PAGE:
Massoud Bakhshi, Iran/France/Germany/Switzerland/Luxembourg
Watching YALDA, A NIGHT FOR FORGIVENESS is like stepping into another world. It is a world where prisoners with a death sentence are given one last chance for freedom on live TV, where an eye-for-an-eye is the foundation of laws, where sons are given inheritance over daughters, and where state control is felt in the most miniscule parts of day-to-day life. Director/screenwriter Massoud Bakhshi paints a bleak picture of modern Iran throughout, but while the film is taut with tension and quickly paced, there is a lack of depth which makes it fail to reach its full potential.
YALDA’s protagonist is a young woman named Maryam (Sadaf Asgari) who has been convicted of murdering her much older husband Nasser Zia. Maryam was the teenage daughter of Nassar’s driver, and she consented to a “temporary marriage” after considerable pressure from her family. The one rule was that she was not allowed to get pregnant, and when she did, events unfolded which led to Nassar’s death. Maryam has already served fifteen months on death row, but she has agreed to appear on a popular television show where she might find her sentence commuted. If Maryam gains enough sympathy from viewers, then the show’s sponsors will pay for her blood money. The only other thing she needs is to convince Nasser’s adult daughter Mona (Behnaz Jafari) to forgive her and accept the money. This is easier said than done when new information comes to light which could make the whole situation far more complicated.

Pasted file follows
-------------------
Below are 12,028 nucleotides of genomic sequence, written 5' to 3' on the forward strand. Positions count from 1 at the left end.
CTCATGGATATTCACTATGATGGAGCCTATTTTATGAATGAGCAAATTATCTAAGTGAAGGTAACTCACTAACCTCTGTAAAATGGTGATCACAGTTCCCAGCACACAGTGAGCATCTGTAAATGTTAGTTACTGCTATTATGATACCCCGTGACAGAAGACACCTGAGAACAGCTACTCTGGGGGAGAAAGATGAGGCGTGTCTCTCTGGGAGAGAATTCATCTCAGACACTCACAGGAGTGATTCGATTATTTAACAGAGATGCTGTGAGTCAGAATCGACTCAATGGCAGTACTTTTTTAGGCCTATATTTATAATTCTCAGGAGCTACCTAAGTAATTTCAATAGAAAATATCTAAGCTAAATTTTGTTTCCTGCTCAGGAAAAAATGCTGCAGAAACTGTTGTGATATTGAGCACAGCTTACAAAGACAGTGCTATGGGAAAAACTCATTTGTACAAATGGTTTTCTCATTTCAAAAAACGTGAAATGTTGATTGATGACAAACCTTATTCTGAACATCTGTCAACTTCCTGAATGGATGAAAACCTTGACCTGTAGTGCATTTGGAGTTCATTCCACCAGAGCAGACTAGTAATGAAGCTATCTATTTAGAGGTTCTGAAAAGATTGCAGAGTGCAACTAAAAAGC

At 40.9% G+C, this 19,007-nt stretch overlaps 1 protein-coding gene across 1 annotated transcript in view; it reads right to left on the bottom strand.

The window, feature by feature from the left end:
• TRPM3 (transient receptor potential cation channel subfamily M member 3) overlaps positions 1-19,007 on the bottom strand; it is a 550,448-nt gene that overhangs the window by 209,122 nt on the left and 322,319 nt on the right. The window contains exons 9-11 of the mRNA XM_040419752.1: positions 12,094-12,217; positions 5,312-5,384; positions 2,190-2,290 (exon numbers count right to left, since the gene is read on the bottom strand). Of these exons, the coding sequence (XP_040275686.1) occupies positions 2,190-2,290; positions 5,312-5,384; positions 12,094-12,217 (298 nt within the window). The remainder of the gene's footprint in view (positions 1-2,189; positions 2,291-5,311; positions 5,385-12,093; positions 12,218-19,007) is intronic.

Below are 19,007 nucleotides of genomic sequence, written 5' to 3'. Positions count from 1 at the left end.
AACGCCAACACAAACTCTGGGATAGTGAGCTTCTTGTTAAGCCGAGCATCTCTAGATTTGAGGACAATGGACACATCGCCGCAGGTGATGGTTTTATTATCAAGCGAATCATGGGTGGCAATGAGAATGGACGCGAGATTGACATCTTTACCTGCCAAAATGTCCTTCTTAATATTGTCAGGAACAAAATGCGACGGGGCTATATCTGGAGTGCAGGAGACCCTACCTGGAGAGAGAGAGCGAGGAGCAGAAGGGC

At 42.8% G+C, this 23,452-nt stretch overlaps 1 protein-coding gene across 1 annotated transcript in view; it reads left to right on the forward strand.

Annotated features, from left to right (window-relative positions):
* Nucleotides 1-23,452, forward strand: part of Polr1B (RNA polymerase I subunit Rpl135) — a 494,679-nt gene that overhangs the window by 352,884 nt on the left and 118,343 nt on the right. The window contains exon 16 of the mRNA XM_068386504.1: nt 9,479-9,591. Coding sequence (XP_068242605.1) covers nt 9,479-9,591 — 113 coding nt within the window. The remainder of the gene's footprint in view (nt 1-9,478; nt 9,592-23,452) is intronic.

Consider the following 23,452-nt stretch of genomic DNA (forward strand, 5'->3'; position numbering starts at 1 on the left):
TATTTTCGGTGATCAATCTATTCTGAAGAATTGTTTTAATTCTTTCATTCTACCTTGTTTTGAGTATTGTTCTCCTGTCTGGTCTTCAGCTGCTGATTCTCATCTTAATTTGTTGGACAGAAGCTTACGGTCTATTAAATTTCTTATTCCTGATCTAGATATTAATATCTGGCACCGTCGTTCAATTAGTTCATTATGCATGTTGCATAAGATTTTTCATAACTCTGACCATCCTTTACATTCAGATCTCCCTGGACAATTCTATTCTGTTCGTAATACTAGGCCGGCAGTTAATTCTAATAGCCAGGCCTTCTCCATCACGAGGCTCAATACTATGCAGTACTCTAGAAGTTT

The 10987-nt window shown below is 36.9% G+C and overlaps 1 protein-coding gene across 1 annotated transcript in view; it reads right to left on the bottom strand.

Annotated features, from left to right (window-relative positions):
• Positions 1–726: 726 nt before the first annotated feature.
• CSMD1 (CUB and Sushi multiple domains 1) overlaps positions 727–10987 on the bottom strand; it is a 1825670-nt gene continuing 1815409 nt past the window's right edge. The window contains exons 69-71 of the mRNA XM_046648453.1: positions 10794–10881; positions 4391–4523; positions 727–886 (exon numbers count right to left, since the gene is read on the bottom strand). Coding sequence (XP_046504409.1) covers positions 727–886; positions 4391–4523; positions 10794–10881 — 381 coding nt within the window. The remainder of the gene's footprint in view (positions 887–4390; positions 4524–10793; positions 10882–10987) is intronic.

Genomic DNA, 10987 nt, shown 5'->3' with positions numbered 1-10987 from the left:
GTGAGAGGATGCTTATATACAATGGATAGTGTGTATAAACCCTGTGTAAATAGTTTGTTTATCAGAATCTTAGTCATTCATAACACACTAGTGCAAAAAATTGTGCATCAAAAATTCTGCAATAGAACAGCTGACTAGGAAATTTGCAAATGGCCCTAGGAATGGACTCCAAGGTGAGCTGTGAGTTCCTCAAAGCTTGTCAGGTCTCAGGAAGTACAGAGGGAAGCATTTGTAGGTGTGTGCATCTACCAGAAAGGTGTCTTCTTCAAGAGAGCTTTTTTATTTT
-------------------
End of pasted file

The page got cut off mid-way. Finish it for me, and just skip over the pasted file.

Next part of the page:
In many ways, YALDA feels to be a bit too shallow in its analysis to be a truly great take on such a wide variety of complicated and delicate cultural issues. It is unclear whether this is due to the influence of Iranian censorship or if it was a creative choice. There isn’t enough nuance nor personal self-examination by the characters to give audiences much to go on other than the fact that it will make Western viewers double down on their beliefs that Iranian culture is often backwards and horrifying. It seems doubtful that Bakhshi had this as his intention, yet by including so little of his own authorial voice, the result is that audiences must draw many of their own conclusions and criticisms. That being said, YALDA is a tense and entertaining drama which has the good intentions of trying to bring to light some of the very real struggles that Iranian women continue to face today. (Rose Finlay)